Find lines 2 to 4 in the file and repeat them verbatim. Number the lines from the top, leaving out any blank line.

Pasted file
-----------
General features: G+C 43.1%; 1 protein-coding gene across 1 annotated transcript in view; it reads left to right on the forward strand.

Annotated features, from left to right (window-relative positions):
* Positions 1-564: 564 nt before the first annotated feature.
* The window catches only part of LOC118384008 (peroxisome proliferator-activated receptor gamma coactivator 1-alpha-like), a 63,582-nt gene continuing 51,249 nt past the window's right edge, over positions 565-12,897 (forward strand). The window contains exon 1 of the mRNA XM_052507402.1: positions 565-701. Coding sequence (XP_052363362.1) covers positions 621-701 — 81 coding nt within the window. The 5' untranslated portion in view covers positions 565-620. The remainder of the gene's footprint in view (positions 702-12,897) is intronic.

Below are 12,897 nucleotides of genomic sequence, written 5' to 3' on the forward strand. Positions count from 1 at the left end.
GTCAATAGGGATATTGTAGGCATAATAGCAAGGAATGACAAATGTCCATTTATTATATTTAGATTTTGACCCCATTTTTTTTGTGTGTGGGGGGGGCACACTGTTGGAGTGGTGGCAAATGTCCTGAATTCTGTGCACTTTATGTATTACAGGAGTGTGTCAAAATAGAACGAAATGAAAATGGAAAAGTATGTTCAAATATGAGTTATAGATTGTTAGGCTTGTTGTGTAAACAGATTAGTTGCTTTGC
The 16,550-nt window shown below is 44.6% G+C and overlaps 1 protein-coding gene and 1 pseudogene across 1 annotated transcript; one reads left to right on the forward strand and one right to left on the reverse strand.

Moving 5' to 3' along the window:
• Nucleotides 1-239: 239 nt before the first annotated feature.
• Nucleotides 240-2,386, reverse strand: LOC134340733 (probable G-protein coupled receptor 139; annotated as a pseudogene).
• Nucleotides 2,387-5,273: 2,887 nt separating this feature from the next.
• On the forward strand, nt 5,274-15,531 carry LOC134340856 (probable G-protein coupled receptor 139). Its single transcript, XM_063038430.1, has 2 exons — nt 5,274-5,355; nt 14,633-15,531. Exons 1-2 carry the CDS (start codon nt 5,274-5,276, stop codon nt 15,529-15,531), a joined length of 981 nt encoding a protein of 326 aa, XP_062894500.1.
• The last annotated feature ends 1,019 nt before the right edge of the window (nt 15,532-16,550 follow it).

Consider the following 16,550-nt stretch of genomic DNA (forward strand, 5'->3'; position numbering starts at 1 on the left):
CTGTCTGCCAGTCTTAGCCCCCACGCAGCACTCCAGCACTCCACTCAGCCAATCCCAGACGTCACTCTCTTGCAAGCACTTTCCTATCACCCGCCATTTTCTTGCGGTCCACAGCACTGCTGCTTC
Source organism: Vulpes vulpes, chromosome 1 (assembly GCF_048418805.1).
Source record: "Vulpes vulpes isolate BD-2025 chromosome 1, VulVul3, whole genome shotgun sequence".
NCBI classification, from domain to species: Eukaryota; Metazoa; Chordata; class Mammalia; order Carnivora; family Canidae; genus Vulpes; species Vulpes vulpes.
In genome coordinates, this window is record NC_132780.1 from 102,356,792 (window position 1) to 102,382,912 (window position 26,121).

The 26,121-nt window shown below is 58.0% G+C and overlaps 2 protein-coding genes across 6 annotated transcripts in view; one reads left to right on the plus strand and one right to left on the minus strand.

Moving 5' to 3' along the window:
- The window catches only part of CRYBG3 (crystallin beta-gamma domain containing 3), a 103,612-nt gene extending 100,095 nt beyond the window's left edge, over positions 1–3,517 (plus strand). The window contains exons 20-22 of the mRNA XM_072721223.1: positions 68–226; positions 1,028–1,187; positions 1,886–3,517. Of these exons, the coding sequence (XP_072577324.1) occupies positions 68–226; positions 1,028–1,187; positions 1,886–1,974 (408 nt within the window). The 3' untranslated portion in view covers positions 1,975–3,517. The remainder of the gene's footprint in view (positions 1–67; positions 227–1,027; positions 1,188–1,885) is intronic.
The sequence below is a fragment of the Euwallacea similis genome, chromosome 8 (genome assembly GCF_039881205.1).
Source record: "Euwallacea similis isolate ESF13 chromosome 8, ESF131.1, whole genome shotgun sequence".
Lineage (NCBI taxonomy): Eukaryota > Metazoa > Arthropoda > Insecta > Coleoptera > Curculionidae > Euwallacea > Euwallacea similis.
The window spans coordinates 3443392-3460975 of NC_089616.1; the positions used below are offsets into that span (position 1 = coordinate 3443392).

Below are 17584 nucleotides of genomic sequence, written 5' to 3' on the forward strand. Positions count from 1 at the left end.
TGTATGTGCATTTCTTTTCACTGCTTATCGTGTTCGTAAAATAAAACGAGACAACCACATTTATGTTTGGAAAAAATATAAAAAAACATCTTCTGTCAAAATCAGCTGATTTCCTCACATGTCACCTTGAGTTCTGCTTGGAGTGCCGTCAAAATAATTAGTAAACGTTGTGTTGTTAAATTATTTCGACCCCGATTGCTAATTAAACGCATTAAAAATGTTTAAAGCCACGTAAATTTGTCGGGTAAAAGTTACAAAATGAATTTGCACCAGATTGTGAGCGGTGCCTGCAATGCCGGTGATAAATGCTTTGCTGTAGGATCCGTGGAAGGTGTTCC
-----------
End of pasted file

Annotated features, from left to right (window-relative positions):
* Positions 1-564: 564 nt before the first annotated feature.
* The window catches only part of LOC118384008 (peroxisome proliferator-activated receptor gamma coactivator 1-alpha-like), a 63,582-nt gene continuing 51,249 nt past the window's right edge, over positions 565-12,897 (forward strand). The window contains exon 1 of the mRNA XM_052507402.1: positions 565-701. Coding sequence (XP_052363362.1) covers positions 621-701 — 81 coding nt within the window. The 5' untranslated portion in view covers positions 565-620. The remainder of the gene's footprint in view (positions 702-12,897) is intronic.